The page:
New Testament

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New Testament
Chapter 3
More than History
Objective #1 – To clarify the difference
between historical fact and
religious truth in the Bible. (p. 32 & 33)
Notes – There are many historical facts in
the Bible, but not everything
mentioned in the Bible is historical
(Jonah). Jonah is an inspired
parable, a story used to teach a lesson.
One lesson is that God wants
people to face their responsibilities and
never be afraid of doing
God’s work. Another lesson is that Jesus
used it to teach about his
own death and resurrection in the Bible
(King David and St. Paul)
- The Bible is an inspired book about
religious truth.
- The primary concern for the biblical
writers was divine revelation.
- Divine Revelation is God making
himself known to us. The fullness
of God’s revelation comes to us in
Jesus, the Word made flesh.
Objective #2 – To discover that biblical
writers depended
primaryly on oral tradition for the
passing on of information in the
faith community. (p.34 & 35)
Notes – It is in the events of history that
God deals with his people. It
was in history that; Abraham was called
by God, the only son of God
was born into the world, and Jesus chose
his apostles and founded the
church.
- Modern people approach the truth
of history differently from
ancient people. Modern people can
read, and books are readily
available.
- Ancient people memorized things
and passed them on by word of
mouth. That is why ancient writers
frequently set facts and
events into the form of a story that
was easy to remember. An
important characteristic of ancient
writers was their dependence
on oral tradition rather than on
written records.
-The formation of the gospels in the
New Testament took place in
three stages –
1. The life and teachings of Jesus.
Jesus actually lived and
moved among us in history. The
gospel accounts are based
on the ministry of Jesus, what he
did and taught from
about the years A.D. 28 to 30.
2. The oral tradition. The followers
of Jesus spread the good
news about him. The apostolic
preaching, in which the early
church interpreted the meaning
of what Jesus said and did,
lasted to about A.D. 65. By this
date many of the apostles
had died.
3. The written gospels. Finally the
gospel writers selected what
was important from oral
tradition and put it into written
form. They did this under the
inspiration of the Holy Spirit.
Objective # 3 - To explore the basic
literary forms of prose and poetry;
to discover the literary form of the
gospel. (p.36 & 37)
Notes - A literary form is the type of
writing that an author uses to
get a message across. The two most basic
literary forms are prose and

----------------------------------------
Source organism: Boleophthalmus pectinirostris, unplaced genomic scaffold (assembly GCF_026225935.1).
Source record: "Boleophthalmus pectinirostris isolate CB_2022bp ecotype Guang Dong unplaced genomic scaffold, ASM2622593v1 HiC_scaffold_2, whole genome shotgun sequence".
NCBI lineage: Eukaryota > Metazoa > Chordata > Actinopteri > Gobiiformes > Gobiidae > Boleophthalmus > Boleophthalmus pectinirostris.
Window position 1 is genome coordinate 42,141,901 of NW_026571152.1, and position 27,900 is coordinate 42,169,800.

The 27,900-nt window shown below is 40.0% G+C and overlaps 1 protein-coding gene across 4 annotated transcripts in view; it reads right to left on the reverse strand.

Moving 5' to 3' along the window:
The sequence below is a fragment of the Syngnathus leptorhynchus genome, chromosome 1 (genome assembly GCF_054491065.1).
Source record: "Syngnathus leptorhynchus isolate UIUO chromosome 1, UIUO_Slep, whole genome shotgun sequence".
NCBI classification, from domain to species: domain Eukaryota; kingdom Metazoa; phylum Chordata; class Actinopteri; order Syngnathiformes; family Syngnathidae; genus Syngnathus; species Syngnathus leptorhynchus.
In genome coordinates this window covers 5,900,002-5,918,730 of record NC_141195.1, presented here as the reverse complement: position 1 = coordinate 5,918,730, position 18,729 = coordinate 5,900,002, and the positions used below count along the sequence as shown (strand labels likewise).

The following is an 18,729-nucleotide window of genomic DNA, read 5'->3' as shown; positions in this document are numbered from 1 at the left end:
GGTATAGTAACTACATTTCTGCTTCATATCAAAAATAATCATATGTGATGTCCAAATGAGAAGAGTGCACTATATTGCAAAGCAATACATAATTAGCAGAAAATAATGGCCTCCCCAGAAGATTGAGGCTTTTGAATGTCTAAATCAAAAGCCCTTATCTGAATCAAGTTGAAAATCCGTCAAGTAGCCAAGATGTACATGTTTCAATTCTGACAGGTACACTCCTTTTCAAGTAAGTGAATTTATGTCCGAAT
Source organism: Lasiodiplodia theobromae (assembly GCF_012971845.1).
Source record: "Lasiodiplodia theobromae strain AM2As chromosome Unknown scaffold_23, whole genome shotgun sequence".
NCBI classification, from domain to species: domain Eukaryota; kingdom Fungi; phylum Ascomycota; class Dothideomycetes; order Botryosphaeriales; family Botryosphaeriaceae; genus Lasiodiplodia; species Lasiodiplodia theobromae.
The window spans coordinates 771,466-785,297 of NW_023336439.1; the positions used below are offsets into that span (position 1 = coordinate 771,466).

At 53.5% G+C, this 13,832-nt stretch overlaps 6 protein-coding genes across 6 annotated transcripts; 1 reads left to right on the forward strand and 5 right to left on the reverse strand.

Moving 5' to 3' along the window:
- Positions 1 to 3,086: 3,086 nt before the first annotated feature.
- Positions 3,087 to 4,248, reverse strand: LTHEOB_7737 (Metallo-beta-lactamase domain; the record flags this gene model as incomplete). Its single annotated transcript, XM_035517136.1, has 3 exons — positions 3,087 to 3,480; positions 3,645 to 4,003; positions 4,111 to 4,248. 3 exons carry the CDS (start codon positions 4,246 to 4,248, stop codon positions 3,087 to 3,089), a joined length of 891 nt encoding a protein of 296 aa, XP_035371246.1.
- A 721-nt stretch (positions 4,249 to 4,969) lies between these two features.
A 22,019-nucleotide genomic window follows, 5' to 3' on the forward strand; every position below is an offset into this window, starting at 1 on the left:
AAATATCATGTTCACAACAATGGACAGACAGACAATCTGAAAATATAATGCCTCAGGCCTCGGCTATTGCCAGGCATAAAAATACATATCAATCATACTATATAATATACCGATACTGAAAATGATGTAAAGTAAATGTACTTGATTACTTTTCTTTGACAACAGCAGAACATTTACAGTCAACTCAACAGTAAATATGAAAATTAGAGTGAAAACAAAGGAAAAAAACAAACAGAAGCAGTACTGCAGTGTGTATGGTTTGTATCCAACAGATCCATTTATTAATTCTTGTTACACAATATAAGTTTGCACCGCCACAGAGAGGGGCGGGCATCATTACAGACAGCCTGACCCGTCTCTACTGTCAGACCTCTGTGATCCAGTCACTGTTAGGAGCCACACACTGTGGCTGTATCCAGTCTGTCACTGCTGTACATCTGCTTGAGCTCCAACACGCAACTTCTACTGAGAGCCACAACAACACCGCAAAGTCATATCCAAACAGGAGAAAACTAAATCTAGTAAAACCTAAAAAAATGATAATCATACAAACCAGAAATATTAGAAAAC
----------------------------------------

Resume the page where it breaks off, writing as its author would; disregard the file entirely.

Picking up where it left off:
poetry. Prose is the literary form closest
to our spoken language. We
use prose when we want to make direct
statements about something or
to present facts. Poetry is a more
imaginative type of writing that uses
symbols, sounds, and rhythms that
express things about our life in a
more emotional way.
- Awareness of literary forms is
important in understanding
literature. There is a big difference
in the way one reads prose
and poetry. This awareness is
important when we read the Bible,
for the Bible is literature, too. It
contains the literary forms of
prose and poetry. Knowing this will
help us to unlock the
meaning of this ancient text. In
doing so, it will release the power
of this divine and human word for
modern people.
- The first and most recognizable
literary form in the New
Testament is the gospel. A gospel is
an announcement of good
news. The word gospel means “good
tidings”.
In the New Testament there are four
gospels: the Gospels of
Matthew, Mark, Luke, and John.
Each one announces the good
news of salvation in Jesus Christ.
The gospels give the story of
Jesus and the most important events
of his life. Although there is
much biographical detail in the
gospels, their primary purposes is
not to present a biography of Jesus.
Rather they hand on the
high point of God’s revelation to us
in Jesus Christ.
That is why they prompt us to
change our lives.
Objective # 4 - To explore other literary
forms of the New Testament
(p. 38 & 39)
Notes – The word epistle means “letter”.
In the New Testament there
are twenty – one epistles of varying length
and by different authors.
The most famous epistle writer was Saint
Paul.
- Parable comes from a word that
means “to compare”. A parable
is a fictitious short story that uses
ordinary experiences of life to
teach a deeper spiritual lesson.
- The members of the early Church,
like those of today’s church,
sang hymns and songs when they
gathered for the liturgy and
other celebrations. This music
expressed some of their deepest
beliefs. Some of the words from
these hymns were incorporated
into the New Testament text.
- A genealogy is a listing of ancestors.
- A midrash is a distinctly Jewish
literary form. Midrash is a style
of writing that the New Testament
authors used to apply Old
Testament accounts to people in the
New Testament.
- Apocalyptic Writing is highly
symbolic and often uses images
describing future times and the end
of the world. In attempting
to describe the last moments of
world history, it speaks of
catastrophes and a struggle in which
God finally destroys the
forces of evil.
- Biblical writers used so many
literary forms because they were
dealing with the truth of divine
mysteries. One form is not
sufficient enough to express this
kind of truth.
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